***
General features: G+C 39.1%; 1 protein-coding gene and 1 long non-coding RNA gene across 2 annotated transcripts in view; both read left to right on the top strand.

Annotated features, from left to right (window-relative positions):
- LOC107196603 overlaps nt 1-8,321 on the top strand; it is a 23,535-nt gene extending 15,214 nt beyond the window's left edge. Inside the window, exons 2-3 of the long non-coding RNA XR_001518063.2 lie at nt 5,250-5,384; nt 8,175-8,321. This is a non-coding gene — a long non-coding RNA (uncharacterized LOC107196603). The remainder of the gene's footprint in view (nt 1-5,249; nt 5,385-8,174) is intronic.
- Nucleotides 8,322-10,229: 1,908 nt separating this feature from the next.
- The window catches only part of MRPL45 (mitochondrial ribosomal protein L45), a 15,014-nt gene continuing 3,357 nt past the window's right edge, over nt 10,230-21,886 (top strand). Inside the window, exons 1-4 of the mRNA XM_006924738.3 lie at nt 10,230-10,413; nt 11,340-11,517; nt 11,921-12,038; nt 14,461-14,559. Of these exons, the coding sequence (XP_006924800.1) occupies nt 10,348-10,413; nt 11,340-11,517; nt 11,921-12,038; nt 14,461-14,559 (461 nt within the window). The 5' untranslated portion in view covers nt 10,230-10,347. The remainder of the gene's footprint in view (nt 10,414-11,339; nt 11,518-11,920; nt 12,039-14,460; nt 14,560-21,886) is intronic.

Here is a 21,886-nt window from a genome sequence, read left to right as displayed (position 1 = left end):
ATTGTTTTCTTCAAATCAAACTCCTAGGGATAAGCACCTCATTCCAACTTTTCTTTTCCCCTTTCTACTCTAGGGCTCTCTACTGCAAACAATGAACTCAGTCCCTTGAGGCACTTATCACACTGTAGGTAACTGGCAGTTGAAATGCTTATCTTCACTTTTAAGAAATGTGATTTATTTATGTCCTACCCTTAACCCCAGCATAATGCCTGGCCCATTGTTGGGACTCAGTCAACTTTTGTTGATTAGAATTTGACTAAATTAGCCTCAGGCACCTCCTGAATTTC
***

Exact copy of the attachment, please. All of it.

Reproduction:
General features: G+C 39.1%; 1 protein-coding gene and 1 long non-coding RNA gene across 2 annotated transcripts in view; both read left to right on the top strand.

Annotated features, from left to right (window-relative positions):
- LOC107196603 overlaps nt 1-8,321 on the top strand; it is a 23,535-nt gene extending 15,214 nt beyond the window's left edge. Inside the window, exons 2-3 of the long non-coding RNA XR_001518063.2 lie at nt 5,250-5,384; nt 8,175-8,321. This is a non-coding gene — a long non-coding RNA (uncharacterized LOC107196603). The remainder of the gene's footprint in view (nt 1-5,249; nt 5,385-8,174) is intronic.
- Nucleotides 8,322-10,229: 1,908 nt separating this feature from the next.
- The window catches only part of MRPL45 (mitochondrial ribosomal protein L45), a 15,014-nt gene continuing 3,357 nt past the window's right edge, over nt 10,230-21,886 (top strand). Inside the window, exons 1-4 of the mRNA XM_006924738.3 lie at nt 10,230-10,413; nt 11,340-11,517; nt 11,921-12,038; nt 14,461-14,559. Of these exons, the coding sequence (XP_006924800.1) occupies nt 10,348-10,413; nt 11,340-11,517; nt 11,921-12,038; nt 14,461-14,559 (461 nt within the window). The 5' untranslated portion in view covers nt 10,230-10,347. The remainder of the gene's footprint in view (nt 10,414-11,339; nt 11,518-11,920; nt 12,039-14,460; nt 14,560-21,886) is intronic.

Here is a 21,886-nt window from a genome sequence, read left to right as displayed (position 1 = left end):
ATTGTTTTCTTCAAATCAAACTCCTAGGGATAAGCACCTCATTCCAACTTTTCTTTTCCCCTTTCTACTCTAGGGCTCTCTACTGCAAACAATGAACTCAGTCCCTTGAGGCACTTATCACACTGTAGGTAACTGGCAGTTGAAATGCTTATCTTCACTTTTAAGAAATGTGATTTATTTATGTCCTACCCTTAACCCCAGCATAATGCCTGGCCCATTGTTGGGACTCAGTCAACTTTTGTTGATTAGAATTTGACTAAATTAGCCTCAGGCACCTCCTGAATTTC